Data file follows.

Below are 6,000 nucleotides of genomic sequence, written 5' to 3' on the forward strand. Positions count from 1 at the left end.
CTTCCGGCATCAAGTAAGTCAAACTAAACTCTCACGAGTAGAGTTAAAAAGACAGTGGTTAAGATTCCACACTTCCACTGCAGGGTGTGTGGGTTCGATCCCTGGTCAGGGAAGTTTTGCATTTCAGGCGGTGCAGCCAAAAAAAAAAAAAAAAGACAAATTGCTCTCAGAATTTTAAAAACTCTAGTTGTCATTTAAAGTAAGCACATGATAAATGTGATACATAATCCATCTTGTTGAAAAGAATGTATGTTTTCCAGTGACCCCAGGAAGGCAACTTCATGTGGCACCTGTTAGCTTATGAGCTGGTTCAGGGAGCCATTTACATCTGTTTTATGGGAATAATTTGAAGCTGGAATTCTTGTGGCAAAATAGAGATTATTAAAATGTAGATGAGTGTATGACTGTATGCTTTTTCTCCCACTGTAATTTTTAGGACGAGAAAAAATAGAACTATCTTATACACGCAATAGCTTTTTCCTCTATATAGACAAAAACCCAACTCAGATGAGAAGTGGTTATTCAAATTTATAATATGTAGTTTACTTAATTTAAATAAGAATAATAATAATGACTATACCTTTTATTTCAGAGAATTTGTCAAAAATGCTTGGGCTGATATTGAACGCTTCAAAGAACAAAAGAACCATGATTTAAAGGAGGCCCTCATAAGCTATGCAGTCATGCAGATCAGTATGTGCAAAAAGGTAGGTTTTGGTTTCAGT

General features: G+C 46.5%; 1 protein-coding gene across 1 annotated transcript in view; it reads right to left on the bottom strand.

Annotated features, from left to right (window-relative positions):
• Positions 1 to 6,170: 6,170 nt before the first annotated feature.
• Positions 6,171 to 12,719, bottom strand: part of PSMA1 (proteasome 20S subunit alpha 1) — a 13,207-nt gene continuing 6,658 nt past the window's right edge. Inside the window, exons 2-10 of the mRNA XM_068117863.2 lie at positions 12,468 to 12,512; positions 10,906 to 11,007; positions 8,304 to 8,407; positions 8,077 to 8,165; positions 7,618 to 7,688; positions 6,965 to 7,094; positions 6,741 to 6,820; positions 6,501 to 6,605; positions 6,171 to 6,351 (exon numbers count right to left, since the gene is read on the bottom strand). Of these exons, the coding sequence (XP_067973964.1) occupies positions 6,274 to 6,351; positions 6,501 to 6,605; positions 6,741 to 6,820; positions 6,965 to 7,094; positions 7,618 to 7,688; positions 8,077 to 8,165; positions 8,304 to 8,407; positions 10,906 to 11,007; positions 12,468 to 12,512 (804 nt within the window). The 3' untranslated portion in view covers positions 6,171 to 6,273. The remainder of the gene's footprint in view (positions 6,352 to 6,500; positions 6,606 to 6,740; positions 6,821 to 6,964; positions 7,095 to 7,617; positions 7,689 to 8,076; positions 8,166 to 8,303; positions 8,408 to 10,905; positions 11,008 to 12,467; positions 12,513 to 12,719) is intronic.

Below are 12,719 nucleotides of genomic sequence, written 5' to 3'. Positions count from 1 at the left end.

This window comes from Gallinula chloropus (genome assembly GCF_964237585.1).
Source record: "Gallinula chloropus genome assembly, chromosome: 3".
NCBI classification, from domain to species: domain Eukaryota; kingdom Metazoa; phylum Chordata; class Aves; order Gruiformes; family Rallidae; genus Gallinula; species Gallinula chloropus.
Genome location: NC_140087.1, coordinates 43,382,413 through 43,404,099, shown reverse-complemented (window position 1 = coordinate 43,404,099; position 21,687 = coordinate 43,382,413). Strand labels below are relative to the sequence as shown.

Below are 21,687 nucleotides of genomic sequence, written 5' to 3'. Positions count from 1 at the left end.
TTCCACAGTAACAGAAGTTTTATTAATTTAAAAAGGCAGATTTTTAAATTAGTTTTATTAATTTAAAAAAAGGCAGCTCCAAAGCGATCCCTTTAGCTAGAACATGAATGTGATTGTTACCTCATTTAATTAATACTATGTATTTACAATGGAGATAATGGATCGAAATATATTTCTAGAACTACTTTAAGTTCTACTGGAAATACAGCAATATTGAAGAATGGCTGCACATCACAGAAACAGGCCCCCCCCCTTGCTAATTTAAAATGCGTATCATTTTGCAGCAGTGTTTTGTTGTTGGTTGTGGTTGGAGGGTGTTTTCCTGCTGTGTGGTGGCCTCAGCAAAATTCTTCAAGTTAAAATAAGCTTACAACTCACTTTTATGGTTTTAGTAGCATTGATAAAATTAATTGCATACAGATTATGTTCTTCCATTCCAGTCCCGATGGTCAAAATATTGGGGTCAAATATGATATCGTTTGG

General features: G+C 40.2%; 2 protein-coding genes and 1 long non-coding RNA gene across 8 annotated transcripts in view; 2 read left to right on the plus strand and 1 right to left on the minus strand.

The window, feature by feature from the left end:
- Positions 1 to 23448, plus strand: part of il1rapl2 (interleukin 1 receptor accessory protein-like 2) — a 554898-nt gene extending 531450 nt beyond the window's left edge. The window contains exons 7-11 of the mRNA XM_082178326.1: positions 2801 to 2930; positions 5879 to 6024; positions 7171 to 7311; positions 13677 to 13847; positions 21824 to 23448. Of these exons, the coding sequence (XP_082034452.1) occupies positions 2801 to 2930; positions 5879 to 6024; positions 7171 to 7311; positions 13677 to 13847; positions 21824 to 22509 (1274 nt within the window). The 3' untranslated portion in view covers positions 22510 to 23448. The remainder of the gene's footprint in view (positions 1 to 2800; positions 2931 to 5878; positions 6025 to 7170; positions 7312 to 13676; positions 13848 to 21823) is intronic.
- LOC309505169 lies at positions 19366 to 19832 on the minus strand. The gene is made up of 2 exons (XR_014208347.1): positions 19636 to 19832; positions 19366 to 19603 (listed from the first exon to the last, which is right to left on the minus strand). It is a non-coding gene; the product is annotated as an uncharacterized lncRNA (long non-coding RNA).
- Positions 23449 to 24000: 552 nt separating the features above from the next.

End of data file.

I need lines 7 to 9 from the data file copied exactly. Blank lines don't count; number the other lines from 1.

Below are 12,719 nucleotides of genomic sequence, written 5' to 3'. Positions count from 1 at the left end.

This window comes from Gallinula chloropus (genome assembly GCF_964237585.1).
Source record: "Gallinula chloropus genome assembly, chromosome: 3".